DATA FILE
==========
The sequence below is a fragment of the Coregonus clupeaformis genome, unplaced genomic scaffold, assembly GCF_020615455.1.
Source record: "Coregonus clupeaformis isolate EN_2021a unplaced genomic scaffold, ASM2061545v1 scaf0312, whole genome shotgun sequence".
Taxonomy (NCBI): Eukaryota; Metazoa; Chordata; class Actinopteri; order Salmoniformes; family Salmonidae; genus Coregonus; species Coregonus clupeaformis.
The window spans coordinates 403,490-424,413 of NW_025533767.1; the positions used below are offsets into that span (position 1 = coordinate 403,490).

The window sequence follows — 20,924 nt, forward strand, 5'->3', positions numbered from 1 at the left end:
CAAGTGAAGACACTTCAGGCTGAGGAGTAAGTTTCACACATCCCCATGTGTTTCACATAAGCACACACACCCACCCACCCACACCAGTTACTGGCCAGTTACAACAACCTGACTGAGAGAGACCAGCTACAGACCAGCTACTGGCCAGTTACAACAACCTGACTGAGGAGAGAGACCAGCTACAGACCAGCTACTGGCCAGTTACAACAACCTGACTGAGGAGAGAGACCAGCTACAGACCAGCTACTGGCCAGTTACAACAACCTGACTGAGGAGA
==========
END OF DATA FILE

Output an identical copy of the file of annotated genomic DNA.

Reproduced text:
The sequence below is a fragment of the Coregonus clupeaformis genome, unplaced genomic scaffold, assembly GCF_020615455.1.
Source record: "Coregonus clupeaformis isolate EN_2021a unplaced genomic scaffold, ASM2061545v1 scaf0312, whole genome shotgun sequence".
Taxonomy (NCBI): Eukaryota; Metazoa; Chordata; class Actinopteri; order Salmoniformes; family Salmonidae; genus Coregonus; species Coregonus clupeaformis.
The window spans coordinates 403,490-424,413 of NW_025533767.1; the positions used below are offsets into that span (position 1 = coordinate 403,490).

The window sequence follows — 20,924 nt, forward strand, 5'->3', positions numbered from 1 at the left end:
CAAGTGAAGACACTTCAGGCTGAGGAGTAAGTTTCACACATCCCCATGTGTTTCACATAAGCACACACACCCACCCACCCACACCAGTTACTGGCCAGTTACAACAACCTGACTGAGAGAGACCAGCTACAGACCAGCTACTGGCCAGTTACAACAACCTGACTGAGGAGAGAGACCAGCTACAGACCAGCTACTGGCCAGTTACAACAACCTGACTGAGGAGAGAGACCAGCTACAGACCAGCTACTGGCCAGTTACAACAACCTGACTGAGGAGA